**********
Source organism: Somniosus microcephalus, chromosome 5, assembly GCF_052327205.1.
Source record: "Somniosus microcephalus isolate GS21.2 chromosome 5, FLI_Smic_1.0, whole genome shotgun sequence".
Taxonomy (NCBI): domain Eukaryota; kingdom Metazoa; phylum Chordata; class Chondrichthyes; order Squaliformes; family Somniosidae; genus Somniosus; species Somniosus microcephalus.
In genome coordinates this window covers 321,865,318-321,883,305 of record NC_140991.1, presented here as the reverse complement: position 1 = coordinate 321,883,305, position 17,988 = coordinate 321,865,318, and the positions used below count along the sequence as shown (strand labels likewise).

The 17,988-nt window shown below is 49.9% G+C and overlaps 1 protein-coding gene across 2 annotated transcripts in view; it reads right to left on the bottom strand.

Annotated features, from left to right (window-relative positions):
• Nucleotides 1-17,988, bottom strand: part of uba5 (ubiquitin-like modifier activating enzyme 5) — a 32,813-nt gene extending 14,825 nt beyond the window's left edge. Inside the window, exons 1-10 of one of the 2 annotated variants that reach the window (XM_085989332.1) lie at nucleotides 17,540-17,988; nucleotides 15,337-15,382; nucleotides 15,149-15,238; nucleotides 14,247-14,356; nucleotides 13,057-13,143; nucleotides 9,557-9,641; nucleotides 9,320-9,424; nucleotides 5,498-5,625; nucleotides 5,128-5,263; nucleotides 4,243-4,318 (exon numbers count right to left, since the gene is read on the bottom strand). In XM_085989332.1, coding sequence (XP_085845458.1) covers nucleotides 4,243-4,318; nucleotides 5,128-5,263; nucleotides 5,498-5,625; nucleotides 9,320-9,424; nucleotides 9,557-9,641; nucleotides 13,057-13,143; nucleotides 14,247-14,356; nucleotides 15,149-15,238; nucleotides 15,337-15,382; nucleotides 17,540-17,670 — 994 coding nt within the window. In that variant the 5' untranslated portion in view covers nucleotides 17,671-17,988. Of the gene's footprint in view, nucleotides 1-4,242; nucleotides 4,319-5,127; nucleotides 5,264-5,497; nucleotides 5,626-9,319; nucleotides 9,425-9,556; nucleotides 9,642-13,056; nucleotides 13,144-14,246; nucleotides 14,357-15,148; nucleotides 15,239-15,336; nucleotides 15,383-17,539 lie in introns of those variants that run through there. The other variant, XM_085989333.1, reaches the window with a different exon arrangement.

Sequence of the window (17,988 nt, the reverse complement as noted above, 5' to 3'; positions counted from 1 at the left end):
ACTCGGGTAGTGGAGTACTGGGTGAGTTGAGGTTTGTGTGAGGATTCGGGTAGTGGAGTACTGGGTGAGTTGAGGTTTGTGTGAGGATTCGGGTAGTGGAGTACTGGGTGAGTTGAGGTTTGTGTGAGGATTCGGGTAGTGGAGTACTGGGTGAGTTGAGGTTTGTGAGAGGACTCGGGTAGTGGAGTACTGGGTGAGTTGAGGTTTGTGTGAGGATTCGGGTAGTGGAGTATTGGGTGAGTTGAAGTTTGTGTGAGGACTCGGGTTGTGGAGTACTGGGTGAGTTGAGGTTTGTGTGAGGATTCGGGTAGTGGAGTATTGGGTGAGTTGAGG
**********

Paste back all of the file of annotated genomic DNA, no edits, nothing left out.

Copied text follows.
Source organism: Somniosus microcephalus, chromosome 5, assembly GCF_052327205.1.
Source record: "Somniosus microcephalus isolate GS21.2 chromosome 5, FLI_Smic_1.0, whole genome shotgun sequence".
Taxonomy (NCBI): domain Eukaryota; kingdom Metazoa; phylum Chordata; class Chondrichthyes; order Squaliformes; family Somniosidae; genus Somniosus; species Somniosus microcephalus.
In genome coordinates this window covers 321,865,318-321,883,305 of record NC_140991.1, presented here as the reverse complement: position 1 = coordinate 321,883,305, position 17,988 = coordinate 321,865,318, and the positions used below count along the sequence as shown (strand labels likewise).

The 17,988-nt window shown below is 49.9% G+C and overlaps 1 protein-coding gene across 2 annotated transcripts in view; it reads right to left on the bottom strand.

Annotated features, from left to right (window-relative positions):
• Nucleotides 1-17,988, bottom strand: part of uba5 (ubiquitin-like modifier activating enzyme 5) — a 32,813-nt gene extending 14,825 nt beyond the window's left edge. Inside the window, exons 1-10 of one of the 2 annotated variants that reach the window (XM_085989332.1) lie at nucleotides 17,540-17,988; nucleotides 15,337-15,382; nucleotides 15,149-15,238; nucleotides 14,247-14,356; nucleotides 13,057-13,143; nucleotides 9,557-9,641; nucleotides 9,320-9,424; nucleotides 5,498-5,625; nucleotides 5,128-5,263; nucleotides 4,243-4,318 (exon numbers count right to left, since the gene is read on the bottom strand). In XM_085989332.1, coding sequence (XP_085845458.1) covers nucleotides 4,243-4,318; nucleotides 5,128-5,263; nucleotides 5,498-5,625; nucleotides 9,320-9,424; nucleotides 9,557-9,641; nucleotides 13,057-13,143; nucleotides 14,247-14,356; nucleotides 15,149-15,238; nucleotides 15,337-15,382; nucleotides 17,540-17,670 — 994 coding nt within the window. In that variant the 5' untranslated portion in view covers nucleotides 17,671-17,988. Of the gene's footprint in view, nucleotides 1-4,242; nucleotides 4,319-5,127; nucleotides 5,264-5,497; nucleotides 5,626-9,319; nucleotides 9,425-9,556; nucleotides 9,642-13,056; nucleotides 13,144-14,246; nucleotides 14,357-15,148; nucleotides 15,239-15,336; nucleotides 15,383-17,539 lie in introns of those variants that run through there. The other variant, XM_085989333.1, reaches the window with a different exon arrangement.

Sequence of the window (17,988 nt, the reverse complement as noted above, 5' to 3'; positions counted from 1 at the left end):
ACTCGGGTAGTGGAGTACTGGGTGAGTTGAGGTTTGTGTGAGGATTCGGGTAGTGGAGTACTGGGTGAGTTGAGGTTTGTGTGAGGATTCGGGTAGTGGAGTACTGGGTGAGTTGAGGTTTGTGTGAGGATTCGGGTAGTGGAGTACTGGGTGAGTTGAGGTTTGTGAGAGGACTCGGGTAGTGGAGTACTGGGTGAGTTGAGGTTTGTGTGAGGATTCGGGTAGTGGAGTATTGGGTGAGTTGAAGTTTGTGTGAGGACTCGGGTTGTGGAGTACTGGGTGAGTTGAGGTTTGTGTGAGGATTCGGGTAGTGGAGTATTGGGTGAGTTGAGG